Finally: A Race Report

Just what nobody was looking for, a race report. While the COVID pandemic pretty much closed all the race tracks in 2020, the flags are up, and the pits are open around the globe. That includes the bottom feeders that I run with, like the 24 Hours of LeMons.

The Champ Car series is also back in business, and son, Rob, and I ran Watkins Glen back in May, but the Oct LeMons race in NH is always a favorite. The Fall colors of the season, cooler temperatures that the cars love, and the array of junk on the track make for a great weekend. After some testing at Palmer and Thompson, the missing horsepower was found in the turbo diesel Audi TT, and we were ready to race again. It was not by accident that we parked by the outhouses when testing that can be seen in the photo below.                 

The weather in NH was looking as good as it gets with no rain in sight, and after some practice, on Friday,  I was picked to start the race the next day. There were 108 cars circling, bumper to bumper when the track went green at every corner at the same time. We used a great radio setup with small speakers in the helmet (green, green, green ) and a push to talk button on the steering wheel, so I had the go pedal down flat before many other drivers saw the green flag waving at the next corner. Most drivers that started the race were experienced drivers, many instructors, so there was not a lot of drama as the field began to sort itself out. Over the years, as race organizers have clamped down on wild drivers, the car-to-car contact has been reduced. Not eliminated but reduced.

The TT was doing a great job of passing cars on the uphill sections of the track as the torque of the diesel engine was best at low rpm. One of the drivers I talked to later said that I went up the hill after turn three and “left him for dead” as his gas engine just didn’t have the muscle to keep up. I was about an hour into my stint when a big blue Mustang, running his first race (all bright and shiny). He chose to dive bomb me going into turn one. He wasn’t close enough to make it stick and introduced his right front corner to my driver’s door. That caused the Audi to spin with just a scuff mark on the number, but it snapped the tie rod off the right front wheel of the Mustang. With the tire pointed right and the other three pointed straight, he was able to drive it back to the pits, but that corner put out more smoke than a Southern BBQ. I was told to be wary of new drivers in new cars and went right back out, and the Mustang was back in action after about an hour and some new parts upfront.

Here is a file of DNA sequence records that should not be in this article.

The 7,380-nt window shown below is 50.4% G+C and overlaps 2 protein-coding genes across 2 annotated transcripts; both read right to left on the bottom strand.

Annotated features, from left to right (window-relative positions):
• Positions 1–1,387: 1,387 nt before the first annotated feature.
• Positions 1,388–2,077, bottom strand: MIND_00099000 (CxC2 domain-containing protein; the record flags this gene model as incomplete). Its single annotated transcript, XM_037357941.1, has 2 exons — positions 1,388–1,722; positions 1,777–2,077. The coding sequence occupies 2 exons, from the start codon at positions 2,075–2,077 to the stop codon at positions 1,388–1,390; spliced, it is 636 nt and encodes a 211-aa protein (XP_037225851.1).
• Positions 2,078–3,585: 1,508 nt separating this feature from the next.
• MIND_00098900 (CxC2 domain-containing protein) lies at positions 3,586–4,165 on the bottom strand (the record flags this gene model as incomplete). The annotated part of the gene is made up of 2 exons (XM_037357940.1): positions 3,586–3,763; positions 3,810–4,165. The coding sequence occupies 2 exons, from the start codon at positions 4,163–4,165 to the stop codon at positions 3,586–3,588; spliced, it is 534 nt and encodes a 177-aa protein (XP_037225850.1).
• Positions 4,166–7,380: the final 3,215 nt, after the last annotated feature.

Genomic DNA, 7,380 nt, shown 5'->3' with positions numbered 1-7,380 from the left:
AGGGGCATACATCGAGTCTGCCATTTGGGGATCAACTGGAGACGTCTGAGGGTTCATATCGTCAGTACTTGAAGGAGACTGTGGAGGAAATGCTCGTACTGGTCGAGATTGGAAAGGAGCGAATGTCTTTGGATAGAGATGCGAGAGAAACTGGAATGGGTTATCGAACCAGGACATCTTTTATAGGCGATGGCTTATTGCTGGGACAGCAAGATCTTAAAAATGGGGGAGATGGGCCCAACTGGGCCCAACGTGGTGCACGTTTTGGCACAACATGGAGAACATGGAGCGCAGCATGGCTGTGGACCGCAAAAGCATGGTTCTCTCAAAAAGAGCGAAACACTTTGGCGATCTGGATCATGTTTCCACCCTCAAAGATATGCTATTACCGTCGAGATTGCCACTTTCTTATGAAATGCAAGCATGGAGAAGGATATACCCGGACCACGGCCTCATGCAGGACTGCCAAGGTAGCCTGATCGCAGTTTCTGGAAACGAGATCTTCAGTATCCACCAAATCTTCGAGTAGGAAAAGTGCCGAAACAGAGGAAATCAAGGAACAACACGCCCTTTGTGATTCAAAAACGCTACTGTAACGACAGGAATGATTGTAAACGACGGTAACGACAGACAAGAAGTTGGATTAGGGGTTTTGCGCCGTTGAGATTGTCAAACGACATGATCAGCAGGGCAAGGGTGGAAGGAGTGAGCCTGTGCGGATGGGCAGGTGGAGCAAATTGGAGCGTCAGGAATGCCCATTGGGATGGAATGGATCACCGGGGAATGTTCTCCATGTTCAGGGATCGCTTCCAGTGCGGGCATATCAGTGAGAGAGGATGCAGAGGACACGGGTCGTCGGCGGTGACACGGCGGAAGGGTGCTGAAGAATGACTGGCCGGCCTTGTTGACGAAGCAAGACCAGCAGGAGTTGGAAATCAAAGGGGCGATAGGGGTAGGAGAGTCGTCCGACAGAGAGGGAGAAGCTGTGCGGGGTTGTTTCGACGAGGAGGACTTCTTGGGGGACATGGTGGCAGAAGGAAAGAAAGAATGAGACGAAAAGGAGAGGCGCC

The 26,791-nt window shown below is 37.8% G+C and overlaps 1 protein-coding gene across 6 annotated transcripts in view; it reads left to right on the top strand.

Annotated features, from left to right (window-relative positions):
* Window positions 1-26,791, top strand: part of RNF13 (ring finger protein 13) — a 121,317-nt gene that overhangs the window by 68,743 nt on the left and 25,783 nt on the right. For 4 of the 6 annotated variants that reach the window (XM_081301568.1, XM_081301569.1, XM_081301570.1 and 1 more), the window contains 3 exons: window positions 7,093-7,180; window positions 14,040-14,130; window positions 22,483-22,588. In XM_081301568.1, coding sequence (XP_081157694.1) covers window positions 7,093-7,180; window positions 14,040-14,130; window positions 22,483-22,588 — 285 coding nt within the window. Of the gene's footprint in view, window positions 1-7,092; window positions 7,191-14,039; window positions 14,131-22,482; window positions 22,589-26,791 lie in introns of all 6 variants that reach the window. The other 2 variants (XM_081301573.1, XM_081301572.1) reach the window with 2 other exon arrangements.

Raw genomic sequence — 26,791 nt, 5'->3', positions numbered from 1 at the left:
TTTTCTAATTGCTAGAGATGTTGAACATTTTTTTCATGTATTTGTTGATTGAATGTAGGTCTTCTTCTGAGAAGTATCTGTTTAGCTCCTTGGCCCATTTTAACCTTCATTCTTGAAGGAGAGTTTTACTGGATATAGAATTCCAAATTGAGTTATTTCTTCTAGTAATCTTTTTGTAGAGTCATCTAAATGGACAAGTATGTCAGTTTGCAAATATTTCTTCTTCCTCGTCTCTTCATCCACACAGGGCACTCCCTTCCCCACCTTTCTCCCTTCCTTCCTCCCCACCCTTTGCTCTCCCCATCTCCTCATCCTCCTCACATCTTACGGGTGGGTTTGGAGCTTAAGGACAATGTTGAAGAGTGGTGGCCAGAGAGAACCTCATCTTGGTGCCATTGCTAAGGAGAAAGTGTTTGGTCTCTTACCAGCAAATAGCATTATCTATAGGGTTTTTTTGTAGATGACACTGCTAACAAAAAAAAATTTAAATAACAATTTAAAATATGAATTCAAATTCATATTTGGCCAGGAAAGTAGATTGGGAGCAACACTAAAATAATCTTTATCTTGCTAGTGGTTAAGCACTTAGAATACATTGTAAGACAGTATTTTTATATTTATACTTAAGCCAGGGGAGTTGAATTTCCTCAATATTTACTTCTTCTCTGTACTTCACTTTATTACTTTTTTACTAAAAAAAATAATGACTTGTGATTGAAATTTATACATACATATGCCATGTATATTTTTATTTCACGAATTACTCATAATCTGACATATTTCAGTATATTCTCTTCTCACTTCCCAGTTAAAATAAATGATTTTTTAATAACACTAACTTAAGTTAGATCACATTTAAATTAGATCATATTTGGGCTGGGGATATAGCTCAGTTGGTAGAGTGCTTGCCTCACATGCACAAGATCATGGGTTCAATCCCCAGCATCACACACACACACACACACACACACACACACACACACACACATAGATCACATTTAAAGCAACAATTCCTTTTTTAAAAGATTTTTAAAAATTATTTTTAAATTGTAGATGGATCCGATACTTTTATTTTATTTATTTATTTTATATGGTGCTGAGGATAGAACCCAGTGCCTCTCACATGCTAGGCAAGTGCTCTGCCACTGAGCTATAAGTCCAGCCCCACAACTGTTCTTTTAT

Our second driver, AJ,  took over and did a great job staying out of trouble.  We were making good progress through the field and were up to 30th overall and 7th in class. Because of the fact that we were the last car to pass start/finish after the track went green (just a random bit of bad luck), we were excited to be making such progress. We did have a couple of visits to the Black Flag Lane that slowed our accent in the order.  One was another contact  (that was me), and another, passing under yellow was a mistake, wasn’t us.

Bob, the owner, started the next day, but a flat tire was going to start a series of setbacks.  Apparently, there was a repaired crack in one of the rims that let go, and that caused a tire to go down. Not a big deal; we had more tires. However, when the tire was put on, the crew member used an impact gun and thought that the heavy click, click, click it made was torque enough to keep it on. It wasn’t.

Three laps later, the rim was loose, and it sheared off all five studs. The wheel went on down the track, passing the TT in the process. The car was towed in, and repair began. The remaining portion of the studs were drilled out and new ones were put in with blue lock tight.                                                                     

I took the next tour and was going to do three laps to see if the fix would hold. I didn’t make it.  At the end of the front straight on lap two, the right front wheel again went its own way leaving me to take a drive through the grass, which the front spoiler collected like a NASCAR ride. This time the studs had pulled out of the hub, and I thought our day was over, but there was a used hub in the trailer, and it only took an hour to install. I think there were enough spare parts to build another race car. It really pays to be prepared.

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